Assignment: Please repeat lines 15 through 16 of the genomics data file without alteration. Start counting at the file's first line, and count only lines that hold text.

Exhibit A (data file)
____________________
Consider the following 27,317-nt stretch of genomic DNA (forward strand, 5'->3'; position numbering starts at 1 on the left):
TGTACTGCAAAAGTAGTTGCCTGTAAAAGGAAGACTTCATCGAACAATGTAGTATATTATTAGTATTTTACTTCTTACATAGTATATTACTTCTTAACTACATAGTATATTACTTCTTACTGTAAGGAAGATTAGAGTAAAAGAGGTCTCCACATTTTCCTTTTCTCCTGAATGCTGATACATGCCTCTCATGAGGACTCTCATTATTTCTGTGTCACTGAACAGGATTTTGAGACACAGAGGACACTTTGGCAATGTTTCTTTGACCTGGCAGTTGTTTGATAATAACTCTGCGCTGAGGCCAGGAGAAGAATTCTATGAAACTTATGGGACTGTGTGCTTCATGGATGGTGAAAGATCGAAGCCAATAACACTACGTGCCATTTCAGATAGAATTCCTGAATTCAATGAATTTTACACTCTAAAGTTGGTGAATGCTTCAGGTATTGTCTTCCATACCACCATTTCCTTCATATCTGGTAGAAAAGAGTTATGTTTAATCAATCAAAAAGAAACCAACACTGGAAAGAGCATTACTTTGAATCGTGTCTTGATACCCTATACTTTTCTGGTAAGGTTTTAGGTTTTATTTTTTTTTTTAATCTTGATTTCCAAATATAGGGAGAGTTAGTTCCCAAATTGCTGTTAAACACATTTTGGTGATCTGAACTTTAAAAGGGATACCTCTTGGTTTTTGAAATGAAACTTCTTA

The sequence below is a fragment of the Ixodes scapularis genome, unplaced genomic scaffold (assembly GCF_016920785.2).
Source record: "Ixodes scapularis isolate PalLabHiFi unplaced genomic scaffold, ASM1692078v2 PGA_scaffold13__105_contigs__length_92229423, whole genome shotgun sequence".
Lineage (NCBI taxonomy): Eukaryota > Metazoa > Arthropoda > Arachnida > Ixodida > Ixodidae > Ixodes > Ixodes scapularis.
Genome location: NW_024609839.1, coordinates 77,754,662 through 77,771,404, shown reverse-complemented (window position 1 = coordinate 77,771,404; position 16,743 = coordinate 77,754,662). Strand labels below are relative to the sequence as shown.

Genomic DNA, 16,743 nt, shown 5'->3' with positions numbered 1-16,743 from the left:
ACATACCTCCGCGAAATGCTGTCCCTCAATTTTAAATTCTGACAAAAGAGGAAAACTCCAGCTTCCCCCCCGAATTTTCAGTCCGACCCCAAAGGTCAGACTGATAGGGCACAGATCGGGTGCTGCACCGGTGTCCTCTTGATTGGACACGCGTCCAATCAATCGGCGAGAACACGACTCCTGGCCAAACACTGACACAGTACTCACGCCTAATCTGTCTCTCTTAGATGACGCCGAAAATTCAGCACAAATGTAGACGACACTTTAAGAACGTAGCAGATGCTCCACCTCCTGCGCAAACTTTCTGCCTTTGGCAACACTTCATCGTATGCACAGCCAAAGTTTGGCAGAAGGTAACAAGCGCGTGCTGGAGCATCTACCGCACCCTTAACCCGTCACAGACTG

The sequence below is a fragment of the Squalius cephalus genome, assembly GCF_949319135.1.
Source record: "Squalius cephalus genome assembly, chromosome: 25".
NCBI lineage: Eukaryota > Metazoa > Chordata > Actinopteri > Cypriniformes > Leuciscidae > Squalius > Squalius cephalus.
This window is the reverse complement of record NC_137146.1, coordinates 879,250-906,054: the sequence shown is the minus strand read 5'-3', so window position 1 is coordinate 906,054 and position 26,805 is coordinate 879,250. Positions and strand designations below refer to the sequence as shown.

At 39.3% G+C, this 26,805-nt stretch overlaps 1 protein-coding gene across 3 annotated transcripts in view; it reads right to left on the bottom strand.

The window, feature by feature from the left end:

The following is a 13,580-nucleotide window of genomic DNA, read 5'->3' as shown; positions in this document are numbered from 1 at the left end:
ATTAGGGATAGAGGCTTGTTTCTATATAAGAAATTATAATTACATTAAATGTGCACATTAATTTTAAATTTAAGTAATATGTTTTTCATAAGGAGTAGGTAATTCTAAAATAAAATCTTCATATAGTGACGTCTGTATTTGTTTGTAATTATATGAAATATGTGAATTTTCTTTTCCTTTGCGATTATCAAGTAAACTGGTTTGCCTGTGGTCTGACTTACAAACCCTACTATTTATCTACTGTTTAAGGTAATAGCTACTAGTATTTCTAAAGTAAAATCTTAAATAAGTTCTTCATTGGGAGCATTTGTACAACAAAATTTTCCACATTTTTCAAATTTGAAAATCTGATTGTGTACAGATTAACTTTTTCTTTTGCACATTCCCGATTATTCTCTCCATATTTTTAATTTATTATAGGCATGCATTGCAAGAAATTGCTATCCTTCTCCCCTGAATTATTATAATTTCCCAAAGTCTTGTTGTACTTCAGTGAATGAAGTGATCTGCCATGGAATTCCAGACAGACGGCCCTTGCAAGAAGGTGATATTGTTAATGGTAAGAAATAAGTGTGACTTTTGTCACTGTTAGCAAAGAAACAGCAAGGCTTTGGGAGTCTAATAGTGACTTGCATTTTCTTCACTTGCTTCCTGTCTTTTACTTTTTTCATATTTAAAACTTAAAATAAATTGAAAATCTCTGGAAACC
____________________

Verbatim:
The following is a 13,580-nucleotide window of genomic DNA, read 5'->3' as shown; positions in this document are numbered from 1 at the left end:
ATTAGGGATAGAGGCTTGTTTCTATATAAGAAATTATAATTACATTAAATGTGCACATTAATTTTAAATTTAAGTAATATGTTTTTCATAAGGAGTAGGTAATTCTAAAATAAAATCTTCATATAGTGACGTCTGTATTTGTTTGTAATTATATGAAATATGTGAATTTTCTTTTCCTTTGCGATTATCAAGTAAACTGGTTTGCCTGTGGTCTGACTTACAAACCCTACTATTTATCTACTGTTTAAGGTAATAGCTACTAGTATTTCTAAAGTAAAATCTTAAATAAGTTCTTCATTGGGAGCATTTGTACAACAAAATTTTCCACATTTTTCAAATTTGAAAATCTGATTGTGTACAGATTAACTTTTTCTTTTGCACATTCCCGATTATTCTCTCCATATTTTTAATTTATTATAGGCATGCATTGCAAGAAATTGCTATCCTTCTCCCCTGAATTATTATAATTTCCCAAAGTCTTGTTGTACTTCAGTGAATGAAGTGATCTGCCATGGAATTCCAGACAGACGGCCCTTGCAAGAAGGTGATATTGTTAATGGTAAGAAATAAGTGTGACTTTTGTCACTGTTAGCAAAGAAACAGCAAGGCTTTGGGAGTCTAATAGTGACTTGCATTTTCTTCACTTGCTTCCTGTCTTTTACTTTTTTCATATTTAAAACTTAAAATAAATTGAAAATCTCTGGAAACC